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Matters wherein the Bishop of Winchester varied from other Papists.
OTHER say, that the body of Christ is made of bread. He saith, that the body of Christ is not made of bread, nor was never so taught, but is made present of bread, p. 72. 1. 14. and p. 178. 1. 10. [vol. iii. p. 145. 303.]
He saith, that Christ made the demonstration of the bread, and called it his body, when he said: This is my body, p. 257. 1. 27. [vol. iii. p. 369.] And in the Devil's Sophistry, fol. 27. Other say contrary. And Smith, fol. 53.
He saith, that, This is my body, is as much to say as This is made my body; and so he taketh "est" for "fit." p. 295. 1. 35. [vol. iii. p. 425.] Other say, that "est" is taken there substantively, that is to say, only for "is,” and not for "is made,” Marcus Antonius, fol. 171. fac. 2.
He saith, that Christ is present in the sacrament after the same manner that he is in heaven, p. 141. l. 6. [vol. iii. p. 213.] Other say contrary, that he is in heaven after the manner of quantity, and that he is not so in the sacra
He saith, that where the body of Christ is, there is whole Christ, God and man, and that when we speak of Christ's body, we must understand a true body, which hath both form and quantity, p. 71. l. 37. [vol. iii. p. 132.] Smith saith, that Christ's body in the sacrament hath not his proper form and quantity, fol. 106.
He saith, we believe simply that Christ's body is natu
[The following Collection of extracts is taken from the edition of Cranmer's Answer published in 1580, where it is thus described in the title page: "In the end is added certaine Notes, wherein Gardiner va"ried both from himselfe and other Papistes, gathered by the sayd Arch"byshop." And it would appear from a passage in the Answer, p. 221 of this volume, that something of the kind was designed by Cranmer. Foxe, however, who has printed great part of these Notes in his Acts and Monuments, attributes them to Ridley. See Foxe, Acts, &c. vol. iii. p. 533.]
rally and corporally in the sacrament, without drawing away his accidents or adding, p. 353. 1. 1. [vol. iii. p. 502.] Smith saith, we say that Christ's body is in the sacrament against nature with all his qualities and accidents, fol. 105.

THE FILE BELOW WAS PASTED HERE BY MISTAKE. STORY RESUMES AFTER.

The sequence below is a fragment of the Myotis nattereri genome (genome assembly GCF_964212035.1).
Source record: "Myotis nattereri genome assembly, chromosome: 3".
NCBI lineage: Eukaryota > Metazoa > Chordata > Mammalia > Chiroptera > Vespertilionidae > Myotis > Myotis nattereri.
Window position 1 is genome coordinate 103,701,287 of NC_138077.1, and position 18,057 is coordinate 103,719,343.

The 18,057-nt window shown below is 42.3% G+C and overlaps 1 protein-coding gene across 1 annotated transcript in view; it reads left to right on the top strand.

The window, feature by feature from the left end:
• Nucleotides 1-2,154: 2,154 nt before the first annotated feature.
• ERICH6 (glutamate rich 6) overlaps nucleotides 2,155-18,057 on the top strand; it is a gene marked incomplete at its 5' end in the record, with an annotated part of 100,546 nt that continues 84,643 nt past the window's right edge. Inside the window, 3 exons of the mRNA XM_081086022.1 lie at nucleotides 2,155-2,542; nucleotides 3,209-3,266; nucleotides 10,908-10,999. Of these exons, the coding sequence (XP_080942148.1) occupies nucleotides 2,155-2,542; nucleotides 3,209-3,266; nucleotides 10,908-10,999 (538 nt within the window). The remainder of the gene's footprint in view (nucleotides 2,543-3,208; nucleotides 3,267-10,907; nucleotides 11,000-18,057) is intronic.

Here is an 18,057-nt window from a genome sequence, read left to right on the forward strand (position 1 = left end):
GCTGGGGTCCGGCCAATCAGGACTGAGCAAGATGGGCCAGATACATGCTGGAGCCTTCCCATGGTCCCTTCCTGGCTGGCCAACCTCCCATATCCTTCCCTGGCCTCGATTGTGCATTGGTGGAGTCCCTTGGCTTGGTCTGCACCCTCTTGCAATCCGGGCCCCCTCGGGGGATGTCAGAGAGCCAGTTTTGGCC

He saith, that God's works be all seemliness without confusion, although he cannot locally distinct Christ's head from his foot, nor his legs from his arms, p. 70. 1. 27. [vol. iii. p. 115.] Other say, that Christ's head and foot and other parts be not indeed locally distinct in the sacrament, but be so confounded, that wheresoever one is, there be all the rest.
He saith, that Christ's body is in the sacrament sensibly, naturally, carnally, and corporally, p. 159. l. 9. [vol. iii. p. 240.] Other say contrary. Smith, fol. 39.
Other say, that Christ's feet in the sacrament be there where his head is. He saith, that whosoever say so may be called mad, p. 61. 1. 34. [vol. iii. p. 115.]
Other say, that corporally Christ goeth into the mouth or stomach, and no farther. He saith contrary, p. 52.
1. 36. [vol. iii. p. 99.]
He saith, that Christ dwelleth corporally in him that receiveth the sacrament worthily, so long as he remaineth a member of Christ, p. 53. 1. 1. p. 56. 1. 31. [vol. iii. p. 106.] Other say contrary, but that Christ flieth up into heaven so soon as the bread is chawed in the mouth or changed in the stomach. Smith, fol. 64.
He saith, that no creature can eat the body of Christ, but only man, p. 66. 1. 30. [vol. iii. p. 123.] Other say clean contrary.
He saith, that an unrepentant sinner receiving the sacrament hath not Christ's body nor spirit within him, p. 225. l. 36. [vol. iii. p. 328.] Smith saith, that he hath Christ's body and Spirit within him, fol. 136.
He saith, that of the figure it may not be said, adore it, worship it, and that is not to be adored which the bodily eye seeth, p. 178. 1. 40. p. 239. 1. 32. [vol. iii. p. 269.] Marcus Antonius, fol. 136. fac. 2. trary, fol. 145. fac. 2.
Smith saith con
He saith, that reason will agree with the doctrine of transubstantiation well enough, p. 264. 1. 47. [vol. iii. p. 382.] Smith saith, that transubstantiation is against
reason and natural operation, fol. 60.
Other say, that worms in the sacrament be gendered of accidents. He saith, that they be wrong borne in hand
to say so, p. 355. l. 3. [vol. iii. p. 505.]